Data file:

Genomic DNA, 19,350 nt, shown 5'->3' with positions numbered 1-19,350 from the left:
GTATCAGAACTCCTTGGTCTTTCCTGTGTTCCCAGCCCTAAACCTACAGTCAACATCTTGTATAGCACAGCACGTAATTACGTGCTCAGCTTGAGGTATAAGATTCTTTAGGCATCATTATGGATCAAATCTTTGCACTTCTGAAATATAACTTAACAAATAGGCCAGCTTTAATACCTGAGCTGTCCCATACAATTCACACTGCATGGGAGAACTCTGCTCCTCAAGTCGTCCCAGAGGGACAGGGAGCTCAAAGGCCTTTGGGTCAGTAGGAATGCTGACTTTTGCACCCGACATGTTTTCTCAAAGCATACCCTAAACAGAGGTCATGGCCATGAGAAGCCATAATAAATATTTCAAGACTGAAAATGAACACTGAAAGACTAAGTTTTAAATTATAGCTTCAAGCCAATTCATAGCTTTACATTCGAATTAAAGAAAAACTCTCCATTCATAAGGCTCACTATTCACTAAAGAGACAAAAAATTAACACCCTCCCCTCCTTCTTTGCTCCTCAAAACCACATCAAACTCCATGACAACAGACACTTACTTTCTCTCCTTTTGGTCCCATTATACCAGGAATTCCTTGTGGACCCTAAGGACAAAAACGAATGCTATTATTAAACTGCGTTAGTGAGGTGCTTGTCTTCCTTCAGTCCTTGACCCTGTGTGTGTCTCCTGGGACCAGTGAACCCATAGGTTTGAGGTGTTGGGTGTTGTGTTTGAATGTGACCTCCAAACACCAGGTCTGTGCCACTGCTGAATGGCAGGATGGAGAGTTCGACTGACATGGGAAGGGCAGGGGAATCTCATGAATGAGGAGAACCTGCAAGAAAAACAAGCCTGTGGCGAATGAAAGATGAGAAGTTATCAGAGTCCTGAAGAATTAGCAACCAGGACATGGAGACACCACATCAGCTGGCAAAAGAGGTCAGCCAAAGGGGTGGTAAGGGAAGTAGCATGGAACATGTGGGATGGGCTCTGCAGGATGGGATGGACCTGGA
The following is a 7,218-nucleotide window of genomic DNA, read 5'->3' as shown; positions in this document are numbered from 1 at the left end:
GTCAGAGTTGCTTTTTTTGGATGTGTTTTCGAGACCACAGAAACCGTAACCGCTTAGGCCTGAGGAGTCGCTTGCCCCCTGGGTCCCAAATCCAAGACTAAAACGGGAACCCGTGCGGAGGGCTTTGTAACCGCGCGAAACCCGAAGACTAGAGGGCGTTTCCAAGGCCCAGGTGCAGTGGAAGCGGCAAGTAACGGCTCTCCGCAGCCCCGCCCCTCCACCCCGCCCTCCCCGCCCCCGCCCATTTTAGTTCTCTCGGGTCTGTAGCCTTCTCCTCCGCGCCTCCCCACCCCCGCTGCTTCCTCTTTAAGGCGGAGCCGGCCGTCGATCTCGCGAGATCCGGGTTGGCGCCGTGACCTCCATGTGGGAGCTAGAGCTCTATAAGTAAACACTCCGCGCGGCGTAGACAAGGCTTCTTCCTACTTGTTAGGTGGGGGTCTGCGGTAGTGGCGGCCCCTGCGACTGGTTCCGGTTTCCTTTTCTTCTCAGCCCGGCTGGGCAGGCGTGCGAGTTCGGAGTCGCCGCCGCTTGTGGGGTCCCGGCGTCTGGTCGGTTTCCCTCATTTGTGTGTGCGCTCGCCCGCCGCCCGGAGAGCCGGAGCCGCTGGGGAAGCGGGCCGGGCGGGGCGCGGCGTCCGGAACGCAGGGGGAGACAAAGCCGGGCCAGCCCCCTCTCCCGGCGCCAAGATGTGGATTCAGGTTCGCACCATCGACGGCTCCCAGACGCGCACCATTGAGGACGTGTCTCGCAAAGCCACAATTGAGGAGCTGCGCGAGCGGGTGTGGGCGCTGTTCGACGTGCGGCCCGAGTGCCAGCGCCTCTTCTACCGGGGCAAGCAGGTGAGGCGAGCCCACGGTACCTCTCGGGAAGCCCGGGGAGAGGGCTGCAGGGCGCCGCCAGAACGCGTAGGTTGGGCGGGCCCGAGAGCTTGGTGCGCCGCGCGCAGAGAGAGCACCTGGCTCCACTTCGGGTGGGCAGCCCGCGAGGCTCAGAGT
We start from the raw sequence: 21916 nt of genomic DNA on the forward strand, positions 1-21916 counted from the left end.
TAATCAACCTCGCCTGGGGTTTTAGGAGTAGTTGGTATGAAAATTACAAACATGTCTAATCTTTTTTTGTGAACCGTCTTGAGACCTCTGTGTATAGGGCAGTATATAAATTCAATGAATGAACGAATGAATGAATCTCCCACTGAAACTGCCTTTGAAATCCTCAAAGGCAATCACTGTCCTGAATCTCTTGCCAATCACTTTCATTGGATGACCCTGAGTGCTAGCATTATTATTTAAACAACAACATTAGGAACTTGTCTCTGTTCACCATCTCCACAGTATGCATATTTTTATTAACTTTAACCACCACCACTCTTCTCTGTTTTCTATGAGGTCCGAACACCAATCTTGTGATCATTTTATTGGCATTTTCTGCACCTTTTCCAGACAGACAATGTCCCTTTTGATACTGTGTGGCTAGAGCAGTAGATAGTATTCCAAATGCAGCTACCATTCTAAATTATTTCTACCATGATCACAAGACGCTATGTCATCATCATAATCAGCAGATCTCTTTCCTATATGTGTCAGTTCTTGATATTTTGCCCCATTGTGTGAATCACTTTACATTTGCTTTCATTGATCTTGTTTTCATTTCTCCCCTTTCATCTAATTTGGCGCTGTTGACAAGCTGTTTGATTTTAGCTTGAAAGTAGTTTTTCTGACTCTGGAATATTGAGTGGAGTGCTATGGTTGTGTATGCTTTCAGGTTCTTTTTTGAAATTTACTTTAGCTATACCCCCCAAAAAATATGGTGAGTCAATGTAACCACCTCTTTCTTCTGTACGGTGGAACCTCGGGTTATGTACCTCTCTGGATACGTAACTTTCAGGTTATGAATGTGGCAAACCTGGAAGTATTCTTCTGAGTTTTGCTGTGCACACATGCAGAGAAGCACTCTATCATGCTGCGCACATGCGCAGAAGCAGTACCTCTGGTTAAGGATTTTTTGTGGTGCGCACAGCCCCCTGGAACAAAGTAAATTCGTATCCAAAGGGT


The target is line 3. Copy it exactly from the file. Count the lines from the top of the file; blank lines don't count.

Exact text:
The following is a 7,218-nucleotide window of genomic DNA, read 5'->3' as shown; positions in this document are numbered from 1 at the left end: